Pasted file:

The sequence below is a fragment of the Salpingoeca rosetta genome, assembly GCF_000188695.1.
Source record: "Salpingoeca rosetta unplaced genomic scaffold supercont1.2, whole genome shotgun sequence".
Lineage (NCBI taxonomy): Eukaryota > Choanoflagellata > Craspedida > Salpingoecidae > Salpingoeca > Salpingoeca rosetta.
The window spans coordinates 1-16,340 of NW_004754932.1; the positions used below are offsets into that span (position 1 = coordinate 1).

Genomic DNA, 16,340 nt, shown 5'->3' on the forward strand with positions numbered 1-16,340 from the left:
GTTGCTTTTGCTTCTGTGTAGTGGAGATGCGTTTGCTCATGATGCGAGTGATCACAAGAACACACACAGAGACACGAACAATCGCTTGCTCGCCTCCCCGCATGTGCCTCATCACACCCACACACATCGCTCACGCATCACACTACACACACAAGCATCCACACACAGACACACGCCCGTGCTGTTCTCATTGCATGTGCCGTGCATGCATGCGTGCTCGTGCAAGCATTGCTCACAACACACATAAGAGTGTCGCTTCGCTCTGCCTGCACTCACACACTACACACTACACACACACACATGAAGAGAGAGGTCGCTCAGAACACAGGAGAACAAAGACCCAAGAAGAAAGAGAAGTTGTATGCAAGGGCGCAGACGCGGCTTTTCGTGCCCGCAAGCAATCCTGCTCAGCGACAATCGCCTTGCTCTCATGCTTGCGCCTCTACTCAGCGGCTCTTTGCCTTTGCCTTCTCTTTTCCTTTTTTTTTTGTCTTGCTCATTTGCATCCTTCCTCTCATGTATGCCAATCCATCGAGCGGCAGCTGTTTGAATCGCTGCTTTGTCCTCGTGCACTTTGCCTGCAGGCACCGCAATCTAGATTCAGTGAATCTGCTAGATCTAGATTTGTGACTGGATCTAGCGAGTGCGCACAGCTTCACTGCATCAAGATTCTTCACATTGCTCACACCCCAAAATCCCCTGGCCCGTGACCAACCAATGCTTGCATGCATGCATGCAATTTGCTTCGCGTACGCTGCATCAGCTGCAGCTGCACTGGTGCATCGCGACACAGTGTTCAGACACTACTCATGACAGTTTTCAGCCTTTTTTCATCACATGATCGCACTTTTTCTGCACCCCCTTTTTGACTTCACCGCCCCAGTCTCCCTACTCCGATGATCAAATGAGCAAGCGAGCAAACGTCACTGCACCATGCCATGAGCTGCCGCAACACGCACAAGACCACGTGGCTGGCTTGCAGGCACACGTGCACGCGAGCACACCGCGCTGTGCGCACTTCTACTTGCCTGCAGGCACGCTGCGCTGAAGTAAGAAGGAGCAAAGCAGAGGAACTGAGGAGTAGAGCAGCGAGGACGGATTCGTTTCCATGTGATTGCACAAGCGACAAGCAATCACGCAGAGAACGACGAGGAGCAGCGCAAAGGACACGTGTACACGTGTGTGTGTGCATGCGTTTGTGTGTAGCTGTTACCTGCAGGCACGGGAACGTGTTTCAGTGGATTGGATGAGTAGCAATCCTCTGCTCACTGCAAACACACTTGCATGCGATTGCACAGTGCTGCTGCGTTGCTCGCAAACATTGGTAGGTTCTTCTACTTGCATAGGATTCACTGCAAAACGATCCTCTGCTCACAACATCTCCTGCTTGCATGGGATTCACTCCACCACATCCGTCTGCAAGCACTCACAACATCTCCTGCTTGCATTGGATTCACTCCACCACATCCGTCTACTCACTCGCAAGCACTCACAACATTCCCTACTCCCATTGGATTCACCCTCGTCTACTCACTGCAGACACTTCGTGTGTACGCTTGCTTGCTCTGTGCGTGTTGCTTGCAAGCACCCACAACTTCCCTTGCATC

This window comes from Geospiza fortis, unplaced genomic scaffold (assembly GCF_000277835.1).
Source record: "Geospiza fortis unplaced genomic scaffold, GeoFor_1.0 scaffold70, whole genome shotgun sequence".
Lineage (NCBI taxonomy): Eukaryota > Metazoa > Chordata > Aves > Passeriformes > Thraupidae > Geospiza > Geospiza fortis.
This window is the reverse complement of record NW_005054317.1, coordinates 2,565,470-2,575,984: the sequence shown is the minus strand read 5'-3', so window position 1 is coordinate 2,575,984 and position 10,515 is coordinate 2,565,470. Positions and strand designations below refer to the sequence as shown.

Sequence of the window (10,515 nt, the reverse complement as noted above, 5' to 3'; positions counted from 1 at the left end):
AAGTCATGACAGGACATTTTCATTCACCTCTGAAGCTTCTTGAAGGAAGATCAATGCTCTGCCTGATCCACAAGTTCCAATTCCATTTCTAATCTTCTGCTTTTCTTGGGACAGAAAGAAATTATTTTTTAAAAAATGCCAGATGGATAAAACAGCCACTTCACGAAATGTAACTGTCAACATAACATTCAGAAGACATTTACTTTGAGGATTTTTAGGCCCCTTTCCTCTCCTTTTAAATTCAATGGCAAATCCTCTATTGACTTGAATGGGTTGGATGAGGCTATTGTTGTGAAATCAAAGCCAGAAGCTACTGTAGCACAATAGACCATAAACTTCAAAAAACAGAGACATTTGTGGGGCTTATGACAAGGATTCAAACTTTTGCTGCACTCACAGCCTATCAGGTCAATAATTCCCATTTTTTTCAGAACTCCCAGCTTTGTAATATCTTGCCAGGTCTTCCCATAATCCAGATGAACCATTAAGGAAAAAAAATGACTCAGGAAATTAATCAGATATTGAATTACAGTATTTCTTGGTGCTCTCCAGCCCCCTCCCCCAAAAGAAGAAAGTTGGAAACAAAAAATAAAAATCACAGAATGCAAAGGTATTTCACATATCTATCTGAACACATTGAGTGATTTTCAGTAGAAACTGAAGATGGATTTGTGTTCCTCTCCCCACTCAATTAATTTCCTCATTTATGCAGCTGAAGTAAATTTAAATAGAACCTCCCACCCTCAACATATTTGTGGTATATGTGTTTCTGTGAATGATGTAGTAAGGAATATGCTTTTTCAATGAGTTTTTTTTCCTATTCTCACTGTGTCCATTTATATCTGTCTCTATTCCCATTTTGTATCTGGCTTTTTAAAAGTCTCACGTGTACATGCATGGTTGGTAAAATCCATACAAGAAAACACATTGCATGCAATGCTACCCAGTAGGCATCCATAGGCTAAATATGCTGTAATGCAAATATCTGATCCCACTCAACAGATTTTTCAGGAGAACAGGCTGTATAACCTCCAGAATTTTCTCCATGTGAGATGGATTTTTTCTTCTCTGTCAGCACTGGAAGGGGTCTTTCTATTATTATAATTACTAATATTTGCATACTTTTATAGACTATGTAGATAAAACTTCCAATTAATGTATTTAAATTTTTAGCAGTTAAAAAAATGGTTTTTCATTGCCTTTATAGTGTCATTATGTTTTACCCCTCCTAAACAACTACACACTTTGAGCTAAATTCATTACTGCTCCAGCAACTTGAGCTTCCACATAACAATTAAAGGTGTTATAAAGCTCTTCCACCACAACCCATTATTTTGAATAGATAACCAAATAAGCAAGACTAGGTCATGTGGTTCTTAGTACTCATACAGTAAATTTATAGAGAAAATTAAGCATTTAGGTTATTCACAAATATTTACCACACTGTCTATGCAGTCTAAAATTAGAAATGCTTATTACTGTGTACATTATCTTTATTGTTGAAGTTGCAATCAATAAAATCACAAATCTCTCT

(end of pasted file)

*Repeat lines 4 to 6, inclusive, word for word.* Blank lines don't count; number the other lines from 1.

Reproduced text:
The window spans coordinates 1-16,340 of NW_004754932.1; the positions used below are offsets into that span (position 1 = coordinate 1).

Genomic DNA, 16,340 nt, shown 5'->3' on the forward strand with positions numbered 1-16,340 from the left:
GTTGCTTTTGCTTCTGTGTAGTGGAGATGCGTTTGCTCATGATGCGAGTGATCACAAGAACACACACAGAGACACGAACAATCGCTTGCTCGCCTCCCCGCATGTGCCTCATCACACCCACACACATCGCTCACGCATCACACTACACACACAAGCATCCACACACAGACACACGCCCGTGCTGTTCTCATTGCATGTGCCGTGCATGCATGCGTGCTCGTGCAAGCATTGCTCACAACACACATAAGAGTGTCGCTTCGCTCTGCCTGCACTCACACACTACACACTACACACACACACATGAAGAGAGAGGTCGCTCAGAACACAGGAGAACAAAGACCCAAGAAGAAAGAGAAGTTGTATGCAAGGGCGCAGACGCGGCTTTTCGTGCCCGCAAGCAATCCTGCTCAGCGACAATCGCCTTGCTCTCATGCTTGCGCCTCTACTCAGCGGCTCTTTGCCTTTGCCTTCTCTTTTCCTTTTTTTTTTGTCTTGCTCATTTGCATCCTTCCTCTCATGTATGCCAATCCATCGAGCGGCAGCTGTTTGAATCGCTGCTTTGTCCTCGTGCACTTTGCCTGCAGGCACCGCAATCTAGATTCAGTGAATCTGCTAGATCTAGATTTGTGACTGGATCTAGCGAGTGCGCACAGCTTCACTGCATCAAGATTCTTCACATTGCTCACACCCCAAAATCCCCTGGCCCGTGACCAACCAATGCTTGCATGCATGCATGCAATTTGCTTCGCGTACGCTGCATCAGCTGCAGCTGCACTGGTGCATCGCGACACAGTGTTCAGACACTACTCATGACAGTTTTCAGCCTTTTTTCATCACATGATCGCACTTTTTCTGCACCCCCTTTTTGACTTCACCGCCCCAGTCTCCCTACTCCGATGATCAAATGAGCAAGCGAGCAAACGTCACTGCACCATGCCATGAGCTGCCGCAACACGCACAAGACCACGTGGCTGGCTTGCAGGCACACGTGCACGCGAGCACACCGCGCTGTGCGCACTTCTACTTGCCTGCAGGCACGCTGCGCTGAAGTAAGAAGGAGCAAAGCAGAGGAACTGAGGAGTAGAGCAGCGAGGACGGATTCGTTTCCATGTGATTGCACAAGCGACAAGCAATCACGCAGAGAACGACGAGGAGCAGCGCAAAGGACACGTGTACACGTGTGTGTGTGCATGCGTTTGTGTGTAGCTGTTACCTGCAGGCACGGGAACGTGTTTCAGTGGATTGGATGAGTAGCAATCCTCTGCTCACTGCAAACACACTTGCATGCGATTGCACAGTGCTGCTGCGTTGCTCGCAAACATTGGTAGGTTCTTCTACTTGCATAGGATTCACTGCAAAACGATCCTCTGCTCACAACATCTCCTGCTTGCATGGGATTCACTCCACCACATCCGTCTGCAAGCACTCACAACATCTCCTGCTTGCATTGGATTCACTCCACCACATCCGTCTACTCACTCGCAAGCACTCACAACATTCCCTACTCCCATTGGATTCACCCTCGTCTACTCACTGCAGACACTTCGTGTGTACGCTTGCTTGCTCTGTGCGTGTTGCTTGCAAGCACCCACAACTTCCCTTGCATC